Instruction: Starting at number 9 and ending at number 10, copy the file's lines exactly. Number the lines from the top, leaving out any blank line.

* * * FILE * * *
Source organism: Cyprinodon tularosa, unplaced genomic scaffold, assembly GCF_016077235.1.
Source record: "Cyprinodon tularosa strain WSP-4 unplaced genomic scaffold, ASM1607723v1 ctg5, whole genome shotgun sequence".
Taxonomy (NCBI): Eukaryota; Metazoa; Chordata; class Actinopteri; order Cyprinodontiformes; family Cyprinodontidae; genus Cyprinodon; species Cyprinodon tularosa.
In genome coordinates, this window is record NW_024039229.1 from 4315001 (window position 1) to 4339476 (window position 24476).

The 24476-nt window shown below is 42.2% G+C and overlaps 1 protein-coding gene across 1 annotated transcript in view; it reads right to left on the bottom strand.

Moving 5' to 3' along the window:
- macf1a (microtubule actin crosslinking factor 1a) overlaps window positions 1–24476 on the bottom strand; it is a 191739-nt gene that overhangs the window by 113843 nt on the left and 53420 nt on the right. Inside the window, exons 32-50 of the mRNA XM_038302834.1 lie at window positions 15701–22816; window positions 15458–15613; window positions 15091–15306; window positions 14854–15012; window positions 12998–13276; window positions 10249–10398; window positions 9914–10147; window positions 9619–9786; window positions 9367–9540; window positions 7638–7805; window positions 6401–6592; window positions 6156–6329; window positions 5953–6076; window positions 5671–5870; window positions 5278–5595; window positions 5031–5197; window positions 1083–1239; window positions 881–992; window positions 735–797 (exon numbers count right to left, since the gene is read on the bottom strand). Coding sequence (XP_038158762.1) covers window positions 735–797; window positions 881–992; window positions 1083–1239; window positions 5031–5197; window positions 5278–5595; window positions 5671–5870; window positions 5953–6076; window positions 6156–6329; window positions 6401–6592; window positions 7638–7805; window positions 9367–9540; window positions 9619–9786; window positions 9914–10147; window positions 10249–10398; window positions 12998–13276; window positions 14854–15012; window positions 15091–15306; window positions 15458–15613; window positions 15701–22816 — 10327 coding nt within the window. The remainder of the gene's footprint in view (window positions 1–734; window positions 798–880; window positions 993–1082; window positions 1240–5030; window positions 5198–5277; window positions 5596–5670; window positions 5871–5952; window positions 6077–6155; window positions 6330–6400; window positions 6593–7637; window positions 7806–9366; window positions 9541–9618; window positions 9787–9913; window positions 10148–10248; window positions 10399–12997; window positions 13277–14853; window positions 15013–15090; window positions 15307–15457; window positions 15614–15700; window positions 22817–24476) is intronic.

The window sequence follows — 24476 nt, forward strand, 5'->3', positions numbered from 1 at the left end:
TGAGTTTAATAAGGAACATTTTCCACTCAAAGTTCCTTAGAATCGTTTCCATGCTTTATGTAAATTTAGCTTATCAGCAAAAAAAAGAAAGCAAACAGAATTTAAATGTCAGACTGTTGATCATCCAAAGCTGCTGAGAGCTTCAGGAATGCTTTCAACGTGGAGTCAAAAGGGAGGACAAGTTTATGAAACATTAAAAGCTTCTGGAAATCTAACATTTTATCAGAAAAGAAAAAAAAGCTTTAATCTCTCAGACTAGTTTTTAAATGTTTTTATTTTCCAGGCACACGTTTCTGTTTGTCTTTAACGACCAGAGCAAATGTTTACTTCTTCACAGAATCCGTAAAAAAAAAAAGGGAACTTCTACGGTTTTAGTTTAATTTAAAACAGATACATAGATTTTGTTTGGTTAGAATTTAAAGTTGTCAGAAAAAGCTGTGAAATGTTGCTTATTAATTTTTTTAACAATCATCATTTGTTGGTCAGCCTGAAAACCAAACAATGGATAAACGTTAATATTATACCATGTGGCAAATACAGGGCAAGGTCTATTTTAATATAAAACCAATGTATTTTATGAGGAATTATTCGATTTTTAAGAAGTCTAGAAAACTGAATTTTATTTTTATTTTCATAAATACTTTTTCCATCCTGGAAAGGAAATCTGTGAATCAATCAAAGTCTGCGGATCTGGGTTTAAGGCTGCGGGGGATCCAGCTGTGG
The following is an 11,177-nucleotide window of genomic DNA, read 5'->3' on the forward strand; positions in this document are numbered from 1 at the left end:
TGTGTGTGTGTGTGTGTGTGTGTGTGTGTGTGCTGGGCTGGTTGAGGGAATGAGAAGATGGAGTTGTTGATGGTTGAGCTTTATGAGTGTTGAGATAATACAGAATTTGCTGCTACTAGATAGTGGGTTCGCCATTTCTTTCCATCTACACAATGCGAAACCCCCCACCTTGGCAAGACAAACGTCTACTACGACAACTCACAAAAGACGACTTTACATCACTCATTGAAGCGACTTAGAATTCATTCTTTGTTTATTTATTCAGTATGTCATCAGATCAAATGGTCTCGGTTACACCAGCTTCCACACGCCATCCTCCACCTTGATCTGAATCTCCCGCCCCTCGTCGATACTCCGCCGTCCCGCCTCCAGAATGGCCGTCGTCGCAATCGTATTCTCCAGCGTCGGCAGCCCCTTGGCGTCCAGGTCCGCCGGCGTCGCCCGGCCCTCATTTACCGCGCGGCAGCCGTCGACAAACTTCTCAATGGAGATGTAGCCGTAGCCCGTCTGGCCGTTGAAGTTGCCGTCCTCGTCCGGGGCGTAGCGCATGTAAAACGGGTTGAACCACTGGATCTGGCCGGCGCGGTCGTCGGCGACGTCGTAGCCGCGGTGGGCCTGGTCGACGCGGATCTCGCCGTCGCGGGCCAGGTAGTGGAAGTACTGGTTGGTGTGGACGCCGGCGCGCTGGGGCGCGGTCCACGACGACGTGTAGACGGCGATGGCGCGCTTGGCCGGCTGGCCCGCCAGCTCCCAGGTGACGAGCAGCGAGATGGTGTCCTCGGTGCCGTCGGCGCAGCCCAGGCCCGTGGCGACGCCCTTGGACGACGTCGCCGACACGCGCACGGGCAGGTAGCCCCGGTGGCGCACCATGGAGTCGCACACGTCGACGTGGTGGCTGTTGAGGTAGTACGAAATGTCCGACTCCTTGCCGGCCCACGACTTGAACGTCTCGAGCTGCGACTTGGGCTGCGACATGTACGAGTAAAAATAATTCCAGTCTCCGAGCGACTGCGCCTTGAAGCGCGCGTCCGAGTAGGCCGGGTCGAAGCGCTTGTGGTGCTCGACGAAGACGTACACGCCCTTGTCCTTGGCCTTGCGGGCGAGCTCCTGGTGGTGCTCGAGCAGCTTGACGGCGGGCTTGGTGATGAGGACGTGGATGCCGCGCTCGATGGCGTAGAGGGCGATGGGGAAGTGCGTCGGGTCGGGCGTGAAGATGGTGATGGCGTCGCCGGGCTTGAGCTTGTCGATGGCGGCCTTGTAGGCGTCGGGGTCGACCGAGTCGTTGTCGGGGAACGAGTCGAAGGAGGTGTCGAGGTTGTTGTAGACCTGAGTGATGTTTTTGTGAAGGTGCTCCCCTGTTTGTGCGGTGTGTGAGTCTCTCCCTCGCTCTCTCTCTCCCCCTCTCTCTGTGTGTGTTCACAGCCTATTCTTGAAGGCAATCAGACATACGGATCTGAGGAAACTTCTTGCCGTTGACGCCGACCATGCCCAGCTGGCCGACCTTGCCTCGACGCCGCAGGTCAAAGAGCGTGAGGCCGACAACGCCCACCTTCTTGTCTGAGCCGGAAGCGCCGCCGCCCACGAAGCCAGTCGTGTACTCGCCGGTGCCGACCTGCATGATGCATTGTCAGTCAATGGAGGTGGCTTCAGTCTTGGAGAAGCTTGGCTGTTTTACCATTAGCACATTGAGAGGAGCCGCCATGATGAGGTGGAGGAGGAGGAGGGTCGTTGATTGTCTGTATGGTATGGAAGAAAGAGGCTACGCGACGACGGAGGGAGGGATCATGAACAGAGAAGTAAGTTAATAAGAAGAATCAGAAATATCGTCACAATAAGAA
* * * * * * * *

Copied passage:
TGAGTTTAATAAGGAACATTTTCCACTCAAAGTTCCTTAGAATCGTTTCCATGCTTTATGTAAATTTAGCTTATCAGCAAAAAAAAGAAAGCAAACAGAATTTAAATGTCAGACTGTTGATCATCCAAAGCTGCTGAGAGCTTCAGGAATGCTTTCAACGTGGAGTCAAAAGGGAGGACAAGTTTATGAAACATTAAAAGCTTCTGGAAATCTAACATTTTATCAGAAAAGAAAAAAAAGCTTTAATCTCTCAGACTAGTTTTTAAATGTTTTTATTTTCCAGGCACACGTTTCTGTTTGTCTTTAACGACCAGAGCAAATGTTTACTTCTTCACAGAATCCGTAAAAAAAAAAAGGGAACTTCTACGGTTTTAGTTTAATTTAAAACAGATACATAGATTTTGTTTGGTTAGAATTTAAAGTTGTCAGAAAAAGCTGTGAAATGTTGCTTATTAATTTTTTTAACAATCATCATTTGTTGGTCAGCCTGAAAACCAAACAATGGATAAACGTTAATATTATACCATGTGGCAAATACAGGGCAAGGTCTATTTTAATATAAAACCAATGTATTTTATGAGGAATTATTCGATTTTTAAGAAGTCTAGAAAACTGAATTTTATTTTTATTTTCATAAATACTTTTTCCATCCTGGAAAGGAAATCTGTGAATCAATCAAAGTCTGCGGATCTGGGTTTAAGGCTGCGGGGGATCCAGCTGTGG
The following is an 11,177-nucleotide window of genomic DNA, read 5'->3' on the forward strand; positions in this document are numbered from 1 at the left end: